A mother’s story: Addicted son ‘was actually a person I really did not know’

What’s it like having a son addicted to heroin, a good-looking, pleasant boy who never gave his mother a worry suddenly losing weight, appearing gaunt and stealing from his family?

“He was actually a person I really did not know,” his mother said.

“My health, my mental health, my marriage. It divided our family. Mentally, financially and everything in between was just torn apart,” Sherri Cox said about her son, Derrick, as she shared the horror story written by drugs.

The Parsonsburg resident unveiled her feelings in an essay she titled “Nobody Told Me.” Nobody told her the drug “would consume my every waking moment,” teach her son to be “a liar, a master manipulator and a thief.”

Now, 27-year-old Derrick is in prison at Eastern Shore Correctional Institute in Westover, serving a six and one-half year sentence. He could be awarded early probation, but if he is, he’ll have to go before a judge in Delaware for a violation of parole charge.

He has pawned his family’s treasured valuables and gotten involved in a counterfeiting ring.

When Cox talks about the three or four years of the nightmare, it’s with detail and honesty, and a hint of disbelief, even now.

“He was an all-around good kid. He graduated from high school in ’05, and I never had problems with him. He was active in sports, he coached basketball. Over the last four years, maybe not that long, I noticed little changes,” Cox recalled.

He worked as a consultant for AT&T, then as store manager for a clothing store at the Centre at Salisbury mall. Once business oriented, he started disliking working. Although earning a salary, he borrowed money from his mother.

He would stay awake all night, keep odd hours, use the phone at times he normally didn’t.

“His whole demeanor changed,” Cox said.

The 6-foot-1-inch, 160-pound young man, blond with blue eyes, always good-natured, was thinner, had dark circles under his eyes, looked sick.

“One night he called me into the garage and he said, ‘I have a problem.’ The last thing I expected him to say was he was addicted and needed help. At that time he was addicted to the pain pill Percocet. He was crushing them and snorting them. He was using any kind of pain pills he could get hold of. He was buying them illegally because, you know, everybody has pain pills for one reason or another,” she recalled.

The problem escalated until her son, three days before Christmas one year, broke into her and her husband’s house and stole loaded handguns, jewelry, laptops, a flat screen TV, all to be pawned  for money to buy drugs.

“When we were robbed, the last thing I expected was for it to be my son who did it,” Cox said.

He spent eight days in jail and her Christmas went dark. For the first time, she couldn’t bring herself to celebrate with family.

Derrick went for detoxification at a center in Baltimore. After one month, he called his mother to take him home, but she refused, reminding him that wasn’t the original arrangement. His girlfriend took him home. Later, he went to another detox center.

“In between times, my mother and I sat with him as he detoxed. That’s how we spent one Thanksgiving, watching him go through detox. It was so horrible. He was sicker than anything,” she said.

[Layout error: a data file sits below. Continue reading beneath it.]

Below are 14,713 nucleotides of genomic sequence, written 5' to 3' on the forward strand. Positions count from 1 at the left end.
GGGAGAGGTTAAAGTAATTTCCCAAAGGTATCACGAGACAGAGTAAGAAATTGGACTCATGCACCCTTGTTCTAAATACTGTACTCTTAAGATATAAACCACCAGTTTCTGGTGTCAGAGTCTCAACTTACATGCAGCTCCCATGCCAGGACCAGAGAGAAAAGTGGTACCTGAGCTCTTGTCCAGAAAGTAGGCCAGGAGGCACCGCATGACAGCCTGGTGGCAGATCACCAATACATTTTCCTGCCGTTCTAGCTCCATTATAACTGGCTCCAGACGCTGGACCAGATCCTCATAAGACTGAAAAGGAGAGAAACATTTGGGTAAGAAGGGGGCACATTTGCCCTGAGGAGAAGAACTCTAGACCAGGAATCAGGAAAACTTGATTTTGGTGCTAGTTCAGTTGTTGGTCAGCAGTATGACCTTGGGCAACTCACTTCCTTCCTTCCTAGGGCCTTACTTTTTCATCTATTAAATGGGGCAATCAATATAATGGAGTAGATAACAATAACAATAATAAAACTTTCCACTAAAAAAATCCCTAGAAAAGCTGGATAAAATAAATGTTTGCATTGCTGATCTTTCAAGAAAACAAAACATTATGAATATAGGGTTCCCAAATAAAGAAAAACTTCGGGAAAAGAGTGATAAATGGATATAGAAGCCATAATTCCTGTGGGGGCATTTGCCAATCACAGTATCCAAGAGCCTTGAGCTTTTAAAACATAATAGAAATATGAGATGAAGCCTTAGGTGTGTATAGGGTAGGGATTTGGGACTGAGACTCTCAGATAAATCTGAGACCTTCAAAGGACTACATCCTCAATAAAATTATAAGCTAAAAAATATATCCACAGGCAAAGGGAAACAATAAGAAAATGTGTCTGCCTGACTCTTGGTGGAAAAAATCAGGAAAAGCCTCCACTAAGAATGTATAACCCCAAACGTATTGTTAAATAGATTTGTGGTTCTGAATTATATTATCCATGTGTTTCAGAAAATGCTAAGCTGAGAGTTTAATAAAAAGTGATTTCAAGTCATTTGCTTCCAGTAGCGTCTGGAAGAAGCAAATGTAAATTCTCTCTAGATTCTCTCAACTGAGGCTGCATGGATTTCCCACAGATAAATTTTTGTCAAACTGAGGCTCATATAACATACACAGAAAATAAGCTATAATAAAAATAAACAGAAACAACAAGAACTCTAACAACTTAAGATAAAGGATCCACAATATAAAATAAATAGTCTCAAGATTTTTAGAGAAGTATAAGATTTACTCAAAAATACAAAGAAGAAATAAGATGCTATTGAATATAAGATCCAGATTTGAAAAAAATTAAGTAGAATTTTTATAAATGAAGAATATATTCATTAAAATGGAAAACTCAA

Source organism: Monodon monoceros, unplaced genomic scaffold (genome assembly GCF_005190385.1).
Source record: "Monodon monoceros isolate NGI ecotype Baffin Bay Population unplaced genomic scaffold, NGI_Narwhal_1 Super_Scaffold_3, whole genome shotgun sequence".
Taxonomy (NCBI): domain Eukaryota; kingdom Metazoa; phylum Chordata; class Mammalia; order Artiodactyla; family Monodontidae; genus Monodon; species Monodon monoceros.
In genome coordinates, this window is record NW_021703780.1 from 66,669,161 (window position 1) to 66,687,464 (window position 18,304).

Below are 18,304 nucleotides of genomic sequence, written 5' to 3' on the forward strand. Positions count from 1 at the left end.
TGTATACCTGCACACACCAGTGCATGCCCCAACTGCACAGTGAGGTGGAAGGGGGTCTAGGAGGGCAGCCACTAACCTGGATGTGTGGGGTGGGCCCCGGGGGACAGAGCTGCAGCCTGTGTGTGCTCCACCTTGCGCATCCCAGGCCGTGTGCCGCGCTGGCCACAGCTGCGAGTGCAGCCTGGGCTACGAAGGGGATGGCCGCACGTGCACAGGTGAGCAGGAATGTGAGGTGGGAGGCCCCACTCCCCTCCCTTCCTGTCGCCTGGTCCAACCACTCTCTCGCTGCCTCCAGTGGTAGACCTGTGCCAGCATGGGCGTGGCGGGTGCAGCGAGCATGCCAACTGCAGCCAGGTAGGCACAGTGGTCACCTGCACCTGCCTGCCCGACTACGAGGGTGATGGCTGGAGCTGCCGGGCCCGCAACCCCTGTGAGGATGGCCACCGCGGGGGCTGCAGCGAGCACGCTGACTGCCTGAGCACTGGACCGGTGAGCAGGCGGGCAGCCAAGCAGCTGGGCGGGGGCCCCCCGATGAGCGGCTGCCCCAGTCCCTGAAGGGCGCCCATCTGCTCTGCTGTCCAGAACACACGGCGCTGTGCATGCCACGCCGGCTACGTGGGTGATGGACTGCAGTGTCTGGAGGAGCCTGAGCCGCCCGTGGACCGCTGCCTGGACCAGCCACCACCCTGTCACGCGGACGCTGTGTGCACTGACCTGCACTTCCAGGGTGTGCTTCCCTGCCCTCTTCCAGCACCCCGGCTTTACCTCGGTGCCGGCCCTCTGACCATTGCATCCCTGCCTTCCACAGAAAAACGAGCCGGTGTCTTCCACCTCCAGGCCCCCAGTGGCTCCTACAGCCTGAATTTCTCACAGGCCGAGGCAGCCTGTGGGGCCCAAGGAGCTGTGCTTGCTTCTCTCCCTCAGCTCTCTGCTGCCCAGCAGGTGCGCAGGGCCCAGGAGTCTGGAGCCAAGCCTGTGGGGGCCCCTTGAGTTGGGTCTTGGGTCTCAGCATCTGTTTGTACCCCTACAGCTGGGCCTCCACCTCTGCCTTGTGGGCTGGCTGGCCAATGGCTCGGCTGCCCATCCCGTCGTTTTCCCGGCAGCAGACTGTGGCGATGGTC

“It almost broke up my marriage. This family was close to being divided. The only one who stuck by me was my mother. In six months he went from pills to heroin,” his mother said, explaining it’s easily available and fairly inexpensive.

Derrick wasn’t working, and money he managed to get was exchanged for drugs.

“At first I was an enabler. I gave him money,” she said. Eventually, she told him to leave.

He became involved with a counterfeiting ring and faced dozens of charges in Wicomico and Worcester counties, and Delaware, then was sentenced to jail. He has been there two years, still a surprise to his mother, since he was raised largely by his father, a detective, in what she called “a police environment.”

After the most recent detoxification, “he’s my old Derrick again,” his mother said.

They’ve talked about why drugs appealed to him and he blamed depression. “It runs in my family. I dealt with it in my early 20s. He didn’t like the way the medication made him feel. He decided to start self-medicating. He liked the way the drugs made him feel,” his mother said.

“I think all of this, it’s made me a stronger person. I used to break down when I talked about it. He’s my only child. I felt I did something wrong, trying to teach him. I felt like a complete failure. Every day I worried. Every day I waited for that phone call telling me he was dead. Every day,” she said.

“I asked him if he still craves heroin and he said he’s had it in his face every day in jail and the thought of heroin and of pills makes him sick to his stomach,” she said.

“I’m hoping once he’s out of jail that it isn’t going to happen again but I know deep down he’s probably going to relapse,” Cox said. One of his counselors confided he was drawn back to drugs 26 times before finally staying away, and he now has runs a successful private practice.

The plan is for Derrick, once released from jail, to move out of the area and live with his grandmother, who firmly vowed to call police if he uses drugs again.

“He’s my son and I love him. He was a wonderful kid. He always did well in school. He was a big Yankees fan. From the time he could walk he started playing T-ball. He is outgoing. Athletic. An all-around good person,” his mother said.

“But if he decides to start using again, I cannot, and will not, be a part of it.”

Reach Susan Canfora at scanfora@newszap.com.

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